Newspaper Page Text
PACIFIC COMMERCIAL ADVERTISER, NOVEMBER 4, 1887.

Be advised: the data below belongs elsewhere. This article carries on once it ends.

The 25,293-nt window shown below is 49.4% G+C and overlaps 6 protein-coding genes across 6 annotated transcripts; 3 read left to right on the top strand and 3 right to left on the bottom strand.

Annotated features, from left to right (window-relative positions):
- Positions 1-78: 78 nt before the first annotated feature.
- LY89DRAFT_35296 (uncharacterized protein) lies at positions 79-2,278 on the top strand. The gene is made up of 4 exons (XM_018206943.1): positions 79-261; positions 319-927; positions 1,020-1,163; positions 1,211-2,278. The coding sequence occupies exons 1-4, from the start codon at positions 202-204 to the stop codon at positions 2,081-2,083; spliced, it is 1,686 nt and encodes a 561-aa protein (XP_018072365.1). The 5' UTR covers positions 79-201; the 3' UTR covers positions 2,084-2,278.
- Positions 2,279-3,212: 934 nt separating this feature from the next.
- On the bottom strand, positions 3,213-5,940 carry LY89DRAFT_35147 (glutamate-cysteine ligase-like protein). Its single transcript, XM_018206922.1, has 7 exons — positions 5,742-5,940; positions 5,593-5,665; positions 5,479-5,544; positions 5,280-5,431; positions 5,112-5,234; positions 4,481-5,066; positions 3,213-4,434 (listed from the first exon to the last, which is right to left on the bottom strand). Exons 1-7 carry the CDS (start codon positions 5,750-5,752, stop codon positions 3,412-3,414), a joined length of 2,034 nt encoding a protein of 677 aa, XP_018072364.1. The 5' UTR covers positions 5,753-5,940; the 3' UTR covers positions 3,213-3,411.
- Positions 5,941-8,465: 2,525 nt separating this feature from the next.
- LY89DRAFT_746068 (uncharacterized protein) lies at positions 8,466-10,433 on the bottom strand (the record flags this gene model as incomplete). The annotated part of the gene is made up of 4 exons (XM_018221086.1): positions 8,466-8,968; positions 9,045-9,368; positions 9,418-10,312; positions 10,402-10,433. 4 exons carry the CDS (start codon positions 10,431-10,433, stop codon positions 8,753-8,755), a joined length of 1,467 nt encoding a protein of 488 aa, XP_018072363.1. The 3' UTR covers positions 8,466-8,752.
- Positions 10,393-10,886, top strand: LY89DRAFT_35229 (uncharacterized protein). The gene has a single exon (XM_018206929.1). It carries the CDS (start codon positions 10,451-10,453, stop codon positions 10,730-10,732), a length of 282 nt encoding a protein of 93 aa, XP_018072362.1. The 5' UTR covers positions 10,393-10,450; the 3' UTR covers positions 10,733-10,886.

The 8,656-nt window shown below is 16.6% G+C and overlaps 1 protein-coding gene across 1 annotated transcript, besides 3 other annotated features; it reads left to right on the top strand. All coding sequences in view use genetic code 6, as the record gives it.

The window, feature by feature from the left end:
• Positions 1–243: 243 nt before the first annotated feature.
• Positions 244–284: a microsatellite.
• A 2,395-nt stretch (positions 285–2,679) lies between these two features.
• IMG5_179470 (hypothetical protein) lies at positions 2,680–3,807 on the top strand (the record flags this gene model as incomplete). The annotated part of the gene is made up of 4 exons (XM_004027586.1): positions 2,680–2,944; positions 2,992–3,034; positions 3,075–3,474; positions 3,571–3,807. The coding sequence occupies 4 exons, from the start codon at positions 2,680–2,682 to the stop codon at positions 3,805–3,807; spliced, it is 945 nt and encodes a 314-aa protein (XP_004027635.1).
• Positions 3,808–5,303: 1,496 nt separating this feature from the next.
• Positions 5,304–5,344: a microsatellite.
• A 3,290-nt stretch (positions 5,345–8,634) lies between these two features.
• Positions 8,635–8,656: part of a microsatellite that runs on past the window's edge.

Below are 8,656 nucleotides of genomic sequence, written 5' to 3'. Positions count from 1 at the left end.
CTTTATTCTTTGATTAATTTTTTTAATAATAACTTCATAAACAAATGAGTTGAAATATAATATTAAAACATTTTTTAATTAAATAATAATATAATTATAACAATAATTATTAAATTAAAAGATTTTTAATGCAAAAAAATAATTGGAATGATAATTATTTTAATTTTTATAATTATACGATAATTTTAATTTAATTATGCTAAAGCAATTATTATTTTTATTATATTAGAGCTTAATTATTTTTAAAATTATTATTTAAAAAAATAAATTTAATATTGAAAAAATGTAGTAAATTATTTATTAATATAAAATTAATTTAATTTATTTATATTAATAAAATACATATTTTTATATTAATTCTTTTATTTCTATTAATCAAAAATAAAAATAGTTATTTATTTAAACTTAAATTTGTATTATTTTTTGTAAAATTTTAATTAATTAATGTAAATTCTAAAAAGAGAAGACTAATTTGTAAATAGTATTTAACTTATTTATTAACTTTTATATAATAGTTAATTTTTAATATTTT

I THE DAILY Pacific Commercial Advertiser IS PUBLISHED EVERY MORNING. TEEMS OF SUBSCRIPTION, Per annum.......... . f6 00 Six months 3 00 Per montn 50c eta-Subscriptions Payable Always in Advance. Communications from all parts of the Kingdom will always be very acceptable. Persons residing in any part of the United States can remit the amount of subscription due by Post Office money order. Matter intended for publication in the editorifd columns should be addressed to Editor Pacific Commercial advkktiskji.' Business communications and advertisements snould be addressed simply P. C. Ajovkbtiskb, And not to individuals. THE Pacific Commercial Advertiser Is now for sale jjaixy at the FeilswJng Places J. H. SOFEB Merchant street A. M. HEWETT Merchant street T. O. THRUM Fort street WM. STRAHLMANN Hawaiian Hotel Five Cents per Copy. FRIDAY : : : : : November 4th THE LEGISLATURE. An extraordinary session of the Legislature was opened at noon yester day by His Majesty the King. There was a brilliant assemblage of spectators to witness the ceremonies; indeed, it is a long time since so many of our most prominent citizens put in an appearance at the opening of Parliament. The weather was fine, and everything passed off with the utmost order. A draft of the King's speech will be found in another column. It contains the information that the Treaty of Reci procity with the United States has been definitely extended for seven years upon the same terms as those in the original treaty, with trie addition of a clause granting to national vessels of the United States the privilege of entering Pearl River Harbor and establishing there a coaling and repair station. It is understood that this Government does not cede or part with any territory, and that this exclusive privilege terminates with the treaty. Bills are to be introduced relating to the Opium Act, the Act to organize the Military Forces, Notaries Public, Cor porations, the Loan Act and the Appro- prion Bill. In the afternoon the House set right down to work and accomplished a great deal before it adjourned, at ten minutes after 4 o'clock to 10 o'clock this morning. A complete report of the proceedings will be found in this issue. THE NEW PRESIDENT. The election of Hon. S. G. Wilder as President of the Legislature is one which will commend itself to the community generally, and this, the first important step which the new House has taken, is likely to receive public indorsement. Mr. Wilder is a man of large experience in parliamentary practice ; he is familiar with the course of local politics for many years past, and, above all, he is one whose integrity may be implicitly relied upon. The House and the country are to be congratulated upon the choice, as there is every reason to believe that his rulings will be just and equitable as well as having the confidence of Ministers, Nobles and Representatives. The Ilattie X. Bangs. The American barkentine Hattie N. Bangs arrived yesterday from San Fran cisco under the temporary charge of chief officer F. S. Bangs, the captain's son, his father having been detained at San Francisco through illness. He is coming down by the steamsh Aus tralia to meet his vessel. When the Hattie N. Bangs entered the harbor yes terday, she w.v;s dressed with flags, and on her foremast was fluttering in the broeze a beautiful red triangular flag with trimmings of blue. It was an in signia presented to Captain Bangs by his Chinese passengers on their arrival at Hongkong on her last trip from Honolulu. On the body of the flag are Chinese characters braided in gold, meaning that the flag was presented to Captain Bangs in rememberance of his devoted attention to his passengers dur ing the voyasre, and also recommending the Hattie N. Bangs as possessing superior passenger accomodations. It is Said That the extra session will only last a month ; that every member means business; that the opening was a bril liant affair; that the Captain of H. B. M. S. Conquest was not present; that firearms should not be discharged in a quiet neighborhood; that the office of Governor should be abolished; that the Marshal has discharged his etep-father in law from the police force for neglect of duty ; that the ceding of Pearl river harbor gives satisfaction; that the plumes on the helmets of the Governor's staff officers are too gorgeous. HAWAIIAN PARLIAMENT. Opening of a Special Session of the Legislature by the King. At noon yesterday an extraordinary ses sion of the Legislature of the Kingdom was opened at the Legislative Hail, Aliiolani Hale, by His Majesty the King in person. It was a beautiful day and the event at tracted a large number of people. During the week the Hall had been prepared for rn fhp rlais seats were placed for the royal party. Directly in front o1 the dais were seats for the Ministers, ana behind them the Nobles and Representa tives, who were all present with three excep tions. On the right, looking toward the dais, were seats for the foreign representatives. Consular corp, privy councillors and offi cers of the men-of-war. On the left sat the Justices of the Supreme Court, the Admi ral and commanders of the different war vessels in port. The following gentlemen acted as ushers: Captain H. W. Mist, R. N., Secretary of Foreign Affairs; John A. Hassinger, Chief Clerk of the Interior De partment; W. O. Atwater, Henry Smith, George E. Smithies, Edward Style3, II. W. Auld and A. S. Mahaulu. Four kahili bearers were stationed on the dais. The Royal Hawaiian Band was stationed in ront of the building near to the Kameha meha statue. The Honolulu Rifles battal ion, in command of Lieutenant-Colonel V. V. Ashford, took their position on both sides of the carriage drives leading to the Hall and presented a very creditable ap" pearance. Among those present in the Hall were noticed: His Excellency George W. Mer. rill, United States Minister Resident and Mrs. Merrill; Major J. H. Wodehouse, H B. M. Commissioner and Consul-General ; Monsieur Laurent Cochelet, French Con sul and Commissioner ; Senhor A. de Souza Canavarro, Portuguese Consul and Com missioner; Rear Admiral Lewis A. Kim berley, U. S. flagship Vandalia; Captain Henry L. Howison, U. S. S. Vandalia; Commander George T. Davis, U. S. S. Ju niata; Commander B. F. Day, U. S. S. Mohican and officers of all three vessels; Mr. F. A. Schaefer, Consul for Italy and Dean of the Consular Corp ; Mr. Thomas R. Walker, Acting British Vice-Consul and Mrs. Walker; Mr. H. F. Glade, Consul for the German Empire and Mrs. Glade; Mr. H. R. Macfarlane, Consul for Denmark and Mrs. Macfarlane; Mr. R. W. Laine, Consul for Mexico and Vice-Consul for Spain and Mrs. Laine; Mr. H. W. Schmidt, Consul for Sweden and Norway; Mr. E. Muller, Acting Consul for Belgium; Mr. Goo Kim, Assistant Commercial Agent for China; Honorables W. C. Parke, H. M. Whitney, W. D. Alexander, W. J. Smith and Paul Neumann, members of the Privy Council of State. The large hall was filled in every part with an audience consisting of our most prominent citizens, there being a good sprinkling of the fair sex. The Gov ernment and Consular flags were flying. Precisely at 12 o'clock the Royal Hawa iian Band struck up with the national anthem announcing the arrival ot Their Majesties the King and Queen at Aliiolani Hale. A few minutes later the following ladies entered the Legislative Hall and took seats to the right of the dais : Mrs. A. F. Judd, Mrs. L. McCully, Mrs. R. F. Bickerton, Mrs. C. P. Iaukea and Mrs: C. W. Ashford. The procession then entered in the following order: Their Honors Justices R. F. Bickerton, Ed. Preston and L McCully; His Majesty's Ministers, their Excellencies W. L. Green, Godfrey Brown, L. A. Thurston and C. W. Ashford; His Honor A. F. Judd, Chancellor of the King dom; Hon. J. L. Kaulukou, Marshal of the Kingdom; Col. C. P. Iaukea, His Majesty's Chamberlain; Their Majesties the King and Queen ; H. R. H. Princess Liliuokalani, H. R. H. Princess Kaiulani, and Hon. A. S. Cleghom. The Royal party was attended by Colonel J. H. Boyd of His Majesty's staff, Majors J. D. Holt and H. F. Bertlemann of the Governor's staff. As soon as the Royal party had taken their positions on the dais the Rev. Alex. Mackintosh, chaplain of the royal house hold, offered up prayer in Hawaiian. Col. Iaukea then handed to His Majesty the royal portfolio containing the speech. His Majesty first read it in Hawaiian and afterwards in English. THE KING'S SPEECH. Following is the English text of the speech : Nobles and Representatives You have been called together in extraordinary ses sion at the earliest practicable moment after your election under the New Consti tution, in order that you may revise and amend certain Acts which have been found to be inoperative, unconstitutional or conflicting in their terms. Amongst these are the Opium Bill and the Act to Organize the Military Forces of the King dom ; also the law relating to Notaries Public and that relating to Corporations. Another reason is that you may con sider the advisability of changing the method of administration of certain de pigments of the public service, which do not secure to the country the efficiency which is desirable. The circumstances connected with the negotiation of the loan in London, which seems not to have been effected strictly in accordance with the Loan Act of 1886, will probably also necessitate some amend ments thereto. A somewhat different dis tribution of the amounts appropriated for the objects named in that Act may also be necessary, some of them being insufficient, whilst others are larger than required. I also commend to your consideration the revision of the law regulating the Po lice Department in such manner as to in sure more efficient results and a more re sponsible administration. My Ministers will also propose to you some amendments to the Appropriation Bill of 1886, which seems to have been drawn up without due regard to the proba ble revenue, and yon will see the necessity of curtailing salaries and" other expendi tures wherever practicable, as well as of abolishing all unnecessary offices, in order that the proper relation between the re ceipts and expenditures of the Treasury may be preserved. I take great pleasure in informing you that the Treaty of Reciprocity with the United States of America has been defi nitely extended for seven years upon the same terms as those in the original treaty, with the addition of a clause granting to national vessels of the United States the exclusive privilege of entering Pearl River Harbor and establishing there a coaling and repair station. This has been done after mature deliberation, and the inter change between my Government and that of the United States of an interpretation of the said clause whereby it is agreed and understood that it does not cede any terri tory, or part with, or impair any right of sovereignty, or jurisdiction, on the part of the Hawaiian Kingdom, and that such privilege is co-terminous with the treaty. I regard this as one of the most import ant events of my reign, and I sincerel3T be lieve that it will re-estabiish the commer cial progress and prosperity which began with the Reciprocity Treaty. Nobles and Representatives, I now de clare the Legislature of the Kingdom opened. The Rev. Alex. Mackintosh pronounced the benediction, and then the Royal party retired, the band - playing the National Anthem andjthe Rifles presenting arms as they left the building. PARLIAMENTARY BUSINESS. Mr. W. L. Wilcox, Interpreter of the last Legislative Assembly, then called the members to order. Noble H. P. Baldwin nominated Noble H. A. Widemann as temporary Chairman, which was carried unanimously. Noble Henry Waterhouse moved the Assembly adjourn to 2:30 o'clock. Carried. Afternoon Session. Noble Widemann called the House to order at 2:30 o'clock . and announced that he would appoint Mr. W. L. Wilcox tem porary secretary. Rep. Nawahine then offered up prayer. The roll was called, the following Nobles and representatives answering to their names : ' Nobles S. G. Wilder, Mark P. Robinson, James I. Dowsett, Sr., Alex. Young, A. Jaeger. W. R. Castle, W. O. .Smith, Henry Waterhouse, W. E. Foster, S. C. Luhiau, J. Wight, C. Notley, C. Wall, H. S. Town send, D. H. Hitchcock, H. P. Baldwin, E. H. Bailey, John Richardson, Jas. Camp bell, H. A. Widemann, Geo. N. Wilcox, C. Bertelmann and Geo. H. Dole. Representatives Frank Hustace, J. I. Dowsett Jr., A. P. Kalaukoa, D. L. Naone, A. Kauhi, Cecil Brown, Frank Brown, Henry Deacon, Kamai, W. A. Kinney, J. Maguire, G. P. Kamauoha, J. D. Paris, O. Nawahine, W. H. Daniels, E. Heleku nihi, C. F. Horner, J. U. Kawainui, A. S. Wilcox, W. H. Rice and F. Gay. One Noble and three Representatives were absent, as follows: Noble P. N. Makee, and Representatives J. Kauhaue, J. W. Naka leka and A. P. Paehaole. Ministers W. L. Green, Godfrey Brown, L. A. Thurston and C. W. Ashford were also present. Noble Smith moved the adoption of the rules ot 1872 as the rules of the House. Noble Ca&tle moved, as an amendment, that they be adopted temporarily until other rules had been prepared. The rules of 1872 were somewhat defective. Noble Smith accepted the amendment, which carried. REPORT OF CREDENTIAL COMMITTEE. Rep. C. Brown moved that a committee be appointed to examine the credentials of all members of the House. Agreed to. The Chairman appointed Reps. C. Brown, F. Gay and F. Hustace a committee for that purpose. They retired, and a few minutes later brought in the following report: Mr. Chairman Your Committea on Credentials beg leave to report that the' have examined the certificates of election furnished by the members of this Assembly with those on file in the office of the Min ister of the Interior, and so far as pre sented are correct. The certificates of Hons. J. Wight, W. R. Castle and W. H. Daniels were not presented having been left behind but we found the certificates on file in the Interior office as required. The Hons. P.&N. Makee, J. W. Nakaleka, A. P. Paehaole and J. Kauhane not being present we made no examination as to their re turns from the districts which they repre sent. Cecil Brown, Francis Gay, F. Hustace. On motion of Noble Hitchcock the report of the committee was accepted. Noble Smith moved that as Noble P. N. Makee had just arrived his credentials be examined. Agreed to. Noble Waterhouse moved that a commit tee be appointed to wait on the Chief Jus tice to ask him to attend in the House and administer the oath to the members. Agreed to. The chairman appointed Nobles Water house and Smith as such committee and they retired. Rep. C. Brown from the Committee on Credentials and under suspension of the rules, reported they had examined the credentials of Noble Makee and found them correct. The report was accepted, swearing in the members. His Honor the Chief Justice then at tended and administered the oath, first to His Majesty's Ministers and afterwards to the Nobles and Representatives. resolutions relating to officers. Rep. Kinney moved the following reso lution: Whereas, some doubts exist as to the term of office of the officers elected at the present session, and Whereas this is an extraordinary ses sion convened before the regular biennial session therefore, be it resolved that all the officers elected ior the present session shall be deemed to hold office only until the convening of the regular session in May, 1883. The resolution carried, electing a president. The Chairman announced the next busi ness in order was the election of a Presi dent. Rep. Kawainui nominated th e Hon. S. G. Wilder for President of the Assembly. Rep. Frank Brown nominated the Hon. W. R. Castle. The Chair appointed Reps. W. H. Rice and W. A. Kinney as tellers. The ballot resulted as follows : Total number of votes cast, 49; Hon. S. G. Wilder. 26; Hon. W. R. Castle, 23. The Hon. S. G. Wilder was therefore de clared duly elected President of the special session of the Legislature for 1887. The Chair appointed Rep. Kawainui a a committee of one to conduct the newly elected President to the Chair, which he did in a very gracious manner. On taking the chair the President was received with loud and prolonged cheers. He said: Nobles and Representatives I am certainly obliged to you for the honor conferred upon me. and heartily thank my triends tor their assistance. 1 shall endeavor to preside over this House en tirely to strict parliamentary rules. I have no friends to favor and no enemies to punish. I will decide every question promptly. If I err it is the privilege of the House to appeal, and I shall have no feel ing against any member who exercises that right. I ask your forbearance in any shortcomings, and will try to decide justly and right. vice president. Noble Waterhouse nominated Rep. J. Kauhane for Vice President of the Assem bly. Rep. C. Brown moved that as Rep. Kau hane had not yet arrived, they should pass the election of Vice President for the present. Noble Waterhouse agreed to the motion. Noble Castle moved as an amendment that the Minister of the Interior be re quested to produce the credentials of Rep. Kauhane. If they were found correct they could then proceed with the election. Noble Smith said that would not cure the difficulty, as he had not yet been sworn in. Noble Castle moved the rules be sus pended and the House proceed to the elec tion of a Secretarv. Agreed to. ELECTION OF SECRETARY. Rep. F. Brown nominated Mr. J. A. Ma goon for Secretary of the Assembly. Rep. Kamauoha nominated Mr. Frank Godfrey. Minister Ashford nominated Mr. Frank B. McStocker. The ballot resulted as follows: Votes cast, 49. Magoon, 34; McStocker, 14; God frey, 1. J. A. Magoon was declared duly elected. INTERPRETER. Mr. W. Luther Wilcox was elected inter preter by acclamation. SERG EANT-AT-A RMS. Rep. C. Brown nominated W. H. Hal stead for Sergeant-at-arms. Rep. Hustace nominated Harry Armi tage. Result of the ballot: Votes cast, 48. Hal stead, 46; Armitage, 2. Halstead was de clared duly elected. Mr. Halstead appeared on the floor of the House and thanked the members for electing him. He would try and fill the position with honor and credit to the House and to himself. CHAPLAIN. Rep. Kamauoha nominated Rev. Stephen L. Desha for Chaplain. Rep. Kauhi nominated Rev. S. Paaluhi. Result of ballot: Votes cast, 47. Desha, 45; Paaluhi, 2. Desha was declared duly elected. MESSENGER. Rep. F. Brown nominated S. Hookano. Rap. Hustace nominated Daniel Kikaha. Result of ballot: Votes cast, 48. Heo kano, 45; vKikaha, 3. Heokano was de clared duty elected. JANITOR. The result of the ballot for Janitor was : Votes cast, 47. Moses Keliiaa, 30; Kini kaki, 9; Lono Kaiaiki, 7; W. S. Lokai, 1. Keliiaa was declared duly elected. ADDRESS IN REPLY. Noble DcJe moved, and Noble Widemann seconded, that a committee be appointed to draft a reply to His Majesty's speech. Agreed to. The President appointed on that com mittee Nobles Dole and Wight and Rep. Kalaukoa. ADMINISTERING THE OATH. The President then administered the oath to the Secretary and Interpreter of the As sembly, according to the new Constitution. ENGROSSING CLERK. Minister Thurston moved that an En grossing Clerk be appointed. This work had been very expensive in past times, and had not given satisfaction owing to so many being employed instead of one man. There ought to be two, one for the English, the other for Hawaiian. Rep. C. Brown i:.d not think the motion was necessary, as the feecretary and Revi sion Committee generally looked after the engrossing, and he hoped the session would only last two or three weeks. Before, they had a Secretary who was no Secretary at all. It would be an extra expense. Minuter Thurston said the object of his motion was in the line of economy. A good man could be got for $5 a day. The last Appropriation Bill cost $240 for engross ment. If this House were in session one month two men at $5 per day would only necessitate an expense of $300. Noble Castle suggested that the Minister withdraw his motion for the present until the new rules be placed before the House, as they would provide for the engrossing. Minister Thurston then withdrew his motion. NOTICE OF BILLS. Noble Smith, under suspension of the rules, gave notice of his intention to intro duce an Act relating to corporations and the granting of charters of incorporation. Rep. C. Brown gave notice of an Act re lating to the number of Justices of the Su preme Court; also an Act relating to the organization, regulation and discipline of the military forces of the Kingdom. Noble Castle gave notice of a set of rules for the House. y Minister Thurston gave notice of an . Act to amend the law concerning Road Super visors and the road tax, and to establish local road boards and to define their duties. Minister Ashford gave notice of an Act to abolish the office of Governor. STANDING COMMITTEES. The President then read the list of stand, ing committees : JUDICIARY. Cecil Brown, W. A. Kinney, A. Jaeger, Chas. Wall, A. P. Paehaole. FINANCE. H. A. Widemann, Geo. N. Wilcox, W. O. Smith, J. W. Nakaleka; J. I. Dowsett.Sr. FOREIGN RELATIONS. W. R. Castle, II. P. Baldwin, J. U. Ka wainui, Geo. H. Dole, D. II. Hitchcock. PUBLIC LANDS. J. I. Dowsett, Sr., Jas. Campbell, E. H. Bailey, A. P. Kalaukoa, C. Bertlemann.. SANITARY. Henry Waterhouse, John Richardson, Henry Deacon, C. F. Horner, Kamai. MILITARY. Alex. Young, A. S. Wilcox, C. Notley, W. E. Foster, A. Kauhi. ACCOUNTS. W. O. Smith, Frank Hustace, E. Hele kunihi, H. P. Baldwin, Geo. N. Wilcox. commerce. M. P. Robinson, W. H. Daniels, G. P. Kamauoha. J. I. Dowsett, Jr., J. D. Paris. EDUCATION . Dr. J. Wight, H. S. Town-end, S. C. Lu hiau, F. Gay, O. Nawahine. REVISION AND ENUoLLMENT. W. H. Rice, J. I. Dowsett, Sr., P. N. Makee, W. A. Kinney, D. L. Naone. PRINTING. Frank Brown, J. D. Paris, J. W. Kawai nui. MISCELLANEOUS. Geo. N. Wilcox, Frank Brown, P. N. Makee, J. Maguire, Kamai. At 4:10 on motion of Rep. C. Brown the House adjourned to 10 o'clock Friday morning. Legislative Chit-chat. The House meets at 10 o'clock this morn ing. At no session for several years past can we remember so much work being done on the opening day as was accomplished yes terday. Mrs. Keliiaa received one vote for Mes senger. Evidently there is a member in favor of woman's rights. We congratulate Mr. J. A. Magoon on his election to the position of Secretary. He will fill the bill to the satisfaction of all. It is an open question as to who is the youngest member in the House. It rests between Reps. Kinney, Hustace and J. I, Dowsett Jr. A more intellectual body of men never assembled in council. Who's going to be Mr. Previous Question ? Rep. Rice is the tallest man in the House, though Nobles Waterhouse and Campbell run him very close. We dare not name the handsomest man in the House for tear of making the others jealous. The President is the right man in the right place. The Sergeant-at-Arms astonished every one by making a speech. It was short but to the point. The hardest worked man in the House will be Interpreter Wilcox, but he will be equal to the occasion. His appointment by acclamation was a just tribute to his worth. Rep. Kinney wore a very pretty button hole bouquet. Noble Widemann made a capital tem porary chairman. Noble Smith wants his desk filled with stationery. CAED OF THANKS. MR. AND MRS. J. H. BROWN HEREBY TEN der their sincere thanks to the many kind friends who evidenced genuine sympathy for the late Judge Fornander during his long and painful illness, and for their presence, help and kind sympathy at his death and burial. American Biscuit Co. Corner of Battery & Broadway Sts., San Francisco : : : California James Dunn, Supt. SUCCESSORS to the CALIFORNIA CRACKER CO. 3m NOTICE. THE UNDERSIGNED BEING ABOUT TO LEAVE for San Francisco in the S. N. Castle, gives notice that any persons having bills against him should render the same without delay. JULES TA VERNIER, lw 110 King street. M. PHILLIPS & Co., Importers and Wholesale Iealers in Clothing, Boots, Shoes, Hats, Men's Furnish lng and Fancy Goods. No. 11 Kaahumanu Street Honolulu, H. I. 25tf-wtf Hawaiian Mutual Fire and Marine Insurance Co. Subscription Lists for Stock and Policies now open at GULICK'S AGENCY, Oauel No. 38 Merchant Street ON SALE AT THE California Market, CALIFORNIA TOMATOES (large). CABBAGE, CAULIFLOWER, FRESH SALMON, FRESH MACKEREL, GRAPES, PEARS, APPLES. All arrived in splendid condition by the S. S. Australia from Gamarino's Fruit Depot, SAN FRANCISCO. PAUL NEUMANN'S Law Office, 44 1 e re ha lit Street : : Honolulu i i The EquitaS Life Assurance OF THE UNITED STATEs Death claims paid in issu. xvsseis, January 1, 1SS7 Aiiaumues, per cent basis. Surplus, 4 per cent basis. assumption that onlv 4 per cl'n will hp rfnli7fr n .4 ' ut lr.tc. " "cunents ized, it amounts to $20,495 its e r!f vaiuauon. is JjAKUKU Til v frti . (.' ANY OTHER C()!i vv VMTfa New assurance in 18SG. ni i,n Larger than that of any oU.r 3 Outstanding assurance. 411 -a' Larger than lhat of V' 1,4 ,y.0&3 & oilier t'OttjacT Paid policy holders in 1886 w ,. Paid policy holders since or- ,d-00 S ganization f)i.r,.. j uiui iui'iJiiit; jq -o ' Premium income ir o-.. "?3l'e Larger than that of any other cottrwt Z IMPROVEMENT DURING THE vr ib ! "i 4 lDrrcase of prem. income j,,.' ', increase of purclus. 4 pcrpent k . :,.",, i ! Increase of assets fcQv-'- Policies issued on all the plans, Wth ii? 1? guarantees and concessions, lor fnii V tt lars apply to uu ALEX. J. CARTWRIGUT, 632 mayl2 '88 Ao-J Eaahuuianu street. iote CARRIAGE COM PAST. FIRST-CLASS CARRIAGE? At all hours day and uight, with compel, driver, and steadv borsei. TO LET! SADDLE HORSES, BUGGIES, WiG ONETTES, VILLAGE CARTS AND BRAKES, With good, reliable horses. Having just received a fine lot of Horses from California, We are prepared to offer extra inducement tt . i. I 44. TV" J 1 . n . 3 panics wituuug x aiiiii, uuuu, LiJn-b or liTk) Horses. Guaranteed as represented or no8?'i Prices to sui t the times. RING UP 32, or appljts MILES & HAYLEY, 727Je24tf Hawaiian Hotel Stable. JOHN PHILLIPS, Practical Plumber, Gasiitter AND Coppersmith, 71 King Street, Honolulu, H. I. HOUSE AND SIIIJ JOB WORK PROMPTLY ATTENDED TO. Bath Tubs, Water Closets, Wash Bowls, Plumb ing Goods of all kinds always on hand. 705-junel5tf Australian Mail Service, FOR SAN FRANCISCO, The new and fine Al steel steamship ALAMEDA )9 Of the Oceanic Steamship Company, will be Ju at Honelulu from Sydney and Auckland on or about November 18, 1887, And will leave for the abve port with mall nd passengers on or about that date. TTTJ1?T,rnR For freight or passage, having SLIfcKiuo ACCOMMODATIONS, apply to Win. (t. Irwin & Co., AUENTS. For Sydney and Auckland. The new and fine Al steel steamship "ZEALAND!!," Ot the Oceanic Steamship Company, wIJl b v due at Honolulu from San Frar.cisco J or or about November 25, 1887. And will Have prompv di3pa.cn with mail' D passengers for the above ports. . r For .eight or passage, having SCrER1 COMMODATIONS, apply to Wm. a. Irwin & Co., T EC E Club House. DiningRooms, Lincoln Elocfe, Iilnir Street, Will re-open for business on SATCBDAl, August 27th. The upstairs portion of the house will -beco ducted as a PRIVATE DINING ROOM, wbere moat attractive bill of fare will be served up. Kate per week - & SI ugrle Meals .... 50 ceo Down stairs will be provided with the best value in town. ' . el 59 Rate per week . Sniffle Meals - - - 25 cent TERMS CASH. A share of public patronage is respec tfull Bolieited. GEOEGE OAVENAGH, Sp2 MANAaEH- I I i I awaiiaii